Needless to say, you should never sign contracts without consulting your attorney, and you should never take the act of signing a contract lightly.
If for some reason your lawyer has sent a copy of your signed contract to the seller’s attorney without the contract deposit, and you wish to change your mind, the situation becomes a lot more grey.
That’s because you would be in default of the contract if they counter-sign and you simply wish to back out because you’ve changed your mind.
However, it may not be worthwhile for the seller to enforce since they don’t have easy access to collateral, i.e. your contract deposit. In this situation, the seller may simply play nice and let you off the hook.
Please note that this is extremely risk and not something that your lawyer would likely recommend you do. That’s because the seller could also decide to litigate against you for defaulting on the purchase contract.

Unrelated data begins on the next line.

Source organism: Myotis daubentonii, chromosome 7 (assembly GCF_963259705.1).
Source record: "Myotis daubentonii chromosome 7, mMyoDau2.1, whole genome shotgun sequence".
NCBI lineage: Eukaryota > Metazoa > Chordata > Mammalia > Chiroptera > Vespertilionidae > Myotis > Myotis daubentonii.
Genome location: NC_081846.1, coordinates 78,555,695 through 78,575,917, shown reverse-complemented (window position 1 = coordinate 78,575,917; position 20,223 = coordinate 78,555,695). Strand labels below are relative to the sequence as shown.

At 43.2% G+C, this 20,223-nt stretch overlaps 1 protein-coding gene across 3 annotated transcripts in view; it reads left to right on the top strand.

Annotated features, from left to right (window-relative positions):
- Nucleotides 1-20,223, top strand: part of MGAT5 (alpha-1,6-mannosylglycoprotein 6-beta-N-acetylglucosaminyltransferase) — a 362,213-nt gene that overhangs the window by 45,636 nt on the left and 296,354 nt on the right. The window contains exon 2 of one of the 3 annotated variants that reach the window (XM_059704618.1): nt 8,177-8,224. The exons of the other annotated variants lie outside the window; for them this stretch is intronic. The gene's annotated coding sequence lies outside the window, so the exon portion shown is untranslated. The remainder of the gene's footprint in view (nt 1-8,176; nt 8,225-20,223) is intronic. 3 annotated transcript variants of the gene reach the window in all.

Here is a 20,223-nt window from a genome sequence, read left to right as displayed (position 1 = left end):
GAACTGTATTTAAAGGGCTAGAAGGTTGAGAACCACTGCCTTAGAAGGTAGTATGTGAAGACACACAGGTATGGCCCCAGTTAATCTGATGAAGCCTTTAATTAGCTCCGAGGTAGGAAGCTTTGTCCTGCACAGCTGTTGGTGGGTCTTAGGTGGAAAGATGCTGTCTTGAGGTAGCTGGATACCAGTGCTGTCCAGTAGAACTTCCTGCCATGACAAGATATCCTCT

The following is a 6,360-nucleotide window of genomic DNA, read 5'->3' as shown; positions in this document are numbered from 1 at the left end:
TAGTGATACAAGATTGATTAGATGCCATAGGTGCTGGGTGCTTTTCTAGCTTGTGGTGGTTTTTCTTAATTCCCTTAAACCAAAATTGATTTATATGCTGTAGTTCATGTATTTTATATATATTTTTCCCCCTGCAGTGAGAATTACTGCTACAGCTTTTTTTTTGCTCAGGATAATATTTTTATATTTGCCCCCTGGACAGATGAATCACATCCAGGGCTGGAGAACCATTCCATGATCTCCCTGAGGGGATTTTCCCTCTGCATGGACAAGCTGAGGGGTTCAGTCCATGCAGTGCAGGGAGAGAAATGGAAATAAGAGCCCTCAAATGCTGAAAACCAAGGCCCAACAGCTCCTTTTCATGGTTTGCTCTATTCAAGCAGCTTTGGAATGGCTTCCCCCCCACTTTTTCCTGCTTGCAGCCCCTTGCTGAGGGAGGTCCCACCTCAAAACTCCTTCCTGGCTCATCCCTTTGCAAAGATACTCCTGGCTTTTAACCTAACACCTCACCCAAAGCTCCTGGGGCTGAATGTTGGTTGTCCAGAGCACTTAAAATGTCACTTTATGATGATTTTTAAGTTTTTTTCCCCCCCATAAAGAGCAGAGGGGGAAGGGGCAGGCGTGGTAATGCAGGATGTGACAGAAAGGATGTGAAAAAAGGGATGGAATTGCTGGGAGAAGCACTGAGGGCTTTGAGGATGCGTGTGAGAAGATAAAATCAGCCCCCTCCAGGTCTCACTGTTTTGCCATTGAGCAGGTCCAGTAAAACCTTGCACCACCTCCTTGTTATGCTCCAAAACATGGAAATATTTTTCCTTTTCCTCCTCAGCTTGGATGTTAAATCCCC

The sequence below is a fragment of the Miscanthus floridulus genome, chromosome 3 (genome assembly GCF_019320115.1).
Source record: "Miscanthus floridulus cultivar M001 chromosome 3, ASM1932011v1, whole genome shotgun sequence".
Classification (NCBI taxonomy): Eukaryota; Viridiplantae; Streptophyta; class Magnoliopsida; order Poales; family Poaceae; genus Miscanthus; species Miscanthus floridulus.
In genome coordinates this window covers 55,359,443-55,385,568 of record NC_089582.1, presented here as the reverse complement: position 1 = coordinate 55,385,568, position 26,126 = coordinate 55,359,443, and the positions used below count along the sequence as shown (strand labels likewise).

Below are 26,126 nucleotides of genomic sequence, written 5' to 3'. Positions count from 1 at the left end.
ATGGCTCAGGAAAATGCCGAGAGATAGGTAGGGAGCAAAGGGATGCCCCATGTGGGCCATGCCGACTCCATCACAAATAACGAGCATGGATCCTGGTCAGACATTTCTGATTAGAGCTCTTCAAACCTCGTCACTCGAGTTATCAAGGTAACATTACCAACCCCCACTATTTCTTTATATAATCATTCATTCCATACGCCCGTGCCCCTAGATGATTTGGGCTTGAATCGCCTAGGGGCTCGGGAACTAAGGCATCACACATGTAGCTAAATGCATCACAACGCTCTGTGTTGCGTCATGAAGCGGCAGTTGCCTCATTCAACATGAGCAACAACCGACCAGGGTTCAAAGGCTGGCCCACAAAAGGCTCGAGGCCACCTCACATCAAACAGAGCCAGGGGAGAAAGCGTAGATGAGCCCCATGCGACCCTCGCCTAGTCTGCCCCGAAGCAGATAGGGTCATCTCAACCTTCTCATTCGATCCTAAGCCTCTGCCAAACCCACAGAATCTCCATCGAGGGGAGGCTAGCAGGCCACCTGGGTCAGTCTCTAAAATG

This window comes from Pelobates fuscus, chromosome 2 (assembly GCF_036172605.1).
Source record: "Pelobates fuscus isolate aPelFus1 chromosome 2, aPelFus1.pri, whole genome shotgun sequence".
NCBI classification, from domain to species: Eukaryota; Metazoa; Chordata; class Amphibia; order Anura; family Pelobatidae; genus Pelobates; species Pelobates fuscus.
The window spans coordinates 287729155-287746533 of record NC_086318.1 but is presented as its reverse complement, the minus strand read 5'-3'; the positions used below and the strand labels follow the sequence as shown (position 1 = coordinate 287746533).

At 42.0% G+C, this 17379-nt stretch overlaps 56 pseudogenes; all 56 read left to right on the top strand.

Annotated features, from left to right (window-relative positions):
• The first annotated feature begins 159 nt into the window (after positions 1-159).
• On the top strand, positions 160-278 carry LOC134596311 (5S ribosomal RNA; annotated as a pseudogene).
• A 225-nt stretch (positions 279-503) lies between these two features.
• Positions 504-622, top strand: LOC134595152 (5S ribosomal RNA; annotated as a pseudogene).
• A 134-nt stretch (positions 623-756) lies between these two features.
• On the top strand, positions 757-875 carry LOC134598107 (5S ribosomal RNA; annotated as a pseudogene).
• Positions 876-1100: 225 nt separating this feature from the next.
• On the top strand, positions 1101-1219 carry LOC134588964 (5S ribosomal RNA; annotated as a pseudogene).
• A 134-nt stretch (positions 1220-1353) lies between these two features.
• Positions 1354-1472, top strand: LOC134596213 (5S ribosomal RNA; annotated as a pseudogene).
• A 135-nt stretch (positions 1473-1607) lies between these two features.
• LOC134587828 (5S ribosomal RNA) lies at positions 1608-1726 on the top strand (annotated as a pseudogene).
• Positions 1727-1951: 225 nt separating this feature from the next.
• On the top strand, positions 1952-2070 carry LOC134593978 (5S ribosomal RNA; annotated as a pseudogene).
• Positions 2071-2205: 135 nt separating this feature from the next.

Once a purchase agreement has been fully executed and counter-signed by the seller, it becomes much harder for a buyer to back out.
A buyer will need to think twice about changing his or her mind about buying the property because 10% of the purchase price will typically be held hostage in the form of a contract deposit. This good faith deposit is typically held in escrow by the seller’s attorney.
The only time a buyer can back out of a mutually executed purchase agreement is if the buyer’s lawyer has negotiated certain contingencies in the contract which are then activated.
If this happens, then the buyer can either decide to waive the contingency and stay in the deal, or walk away with their contract deposit.